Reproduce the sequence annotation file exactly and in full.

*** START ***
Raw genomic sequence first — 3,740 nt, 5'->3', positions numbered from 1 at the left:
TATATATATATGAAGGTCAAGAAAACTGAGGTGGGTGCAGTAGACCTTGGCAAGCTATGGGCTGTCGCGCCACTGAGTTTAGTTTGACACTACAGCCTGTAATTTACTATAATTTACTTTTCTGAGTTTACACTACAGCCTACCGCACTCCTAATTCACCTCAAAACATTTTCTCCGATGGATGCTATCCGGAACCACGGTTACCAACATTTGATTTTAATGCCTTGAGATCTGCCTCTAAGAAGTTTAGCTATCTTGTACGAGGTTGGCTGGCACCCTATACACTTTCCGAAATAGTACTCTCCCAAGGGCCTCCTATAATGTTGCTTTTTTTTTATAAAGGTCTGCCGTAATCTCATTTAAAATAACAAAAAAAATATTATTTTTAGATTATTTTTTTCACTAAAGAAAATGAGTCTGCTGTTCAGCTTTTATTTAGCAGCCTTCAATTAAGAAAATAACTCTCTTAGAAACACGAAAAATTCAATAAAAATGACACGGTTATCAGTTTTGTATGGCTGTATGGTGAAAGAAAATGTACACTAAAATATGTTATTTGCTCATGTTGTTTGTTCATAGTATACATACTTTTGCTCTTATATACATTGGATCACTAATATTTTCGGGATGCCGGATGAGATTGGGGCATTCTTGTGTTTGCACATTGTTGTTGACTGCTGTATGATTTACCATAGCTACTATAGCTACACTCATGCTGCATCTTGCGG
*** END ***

Raw genomic sequence first — 3,740 nt, 5'->3', positions numbered from 1 at the left:
TATATATATATGAAGGTCAAGAAAACTGAGGTGGGTGCAGTAGACCTTGGCAAGCTATGGGCTGTCGCGCCACTGAGTTTAGTTTGACACTACAGCCTGTAATTTACTATAATTTACTTTTCTGAGTTTACACTACAGCCTACCGCACTCCTAATTCACCTCAAAACATTTTCTCCGATGGATGCTATCCGGAACCACGGTTACCAACATTTGATTTTAATGCCTTGAGATCTGCCTCTAAGAAGTTTAGCTATCTTGTACGAGGTTGGCTGGCACCCTATACACTTTCCGAAATAGTACTCTCCCAAGGGCCTCCTATAATGTTGCTTTTTTTTTATAAAGGTCTGCCGTAATCTCATTTAAAATAACAAAAAAAATATTATTTTTAGATTATTTTTTTCACTAAAGAAAATGAGTCTGCTGTTCAGCTTTTATTTAGCAGCCTTCAATTAAGAAAATAACTCTCTTAGAAACACGAAAAATTCAATAAAAATGACACGGTTATCAGTTTTGTATGGCTGTATGGTGAAAGAAAATGTACACTAAAATATGTTATTTGCTCATGTTGTTTGTTCATAGTATACATACTTTTGCTCTTATATACATTGGATCACTAATATTTTCGGGATGCCGGATGAGATTGGGGCATTCTTGTGTTTGCACATTGTTGTTGACTGCTGTATGATTTACCATAGCTACTATAGCTACACTCATGCTGCATCTTGCGG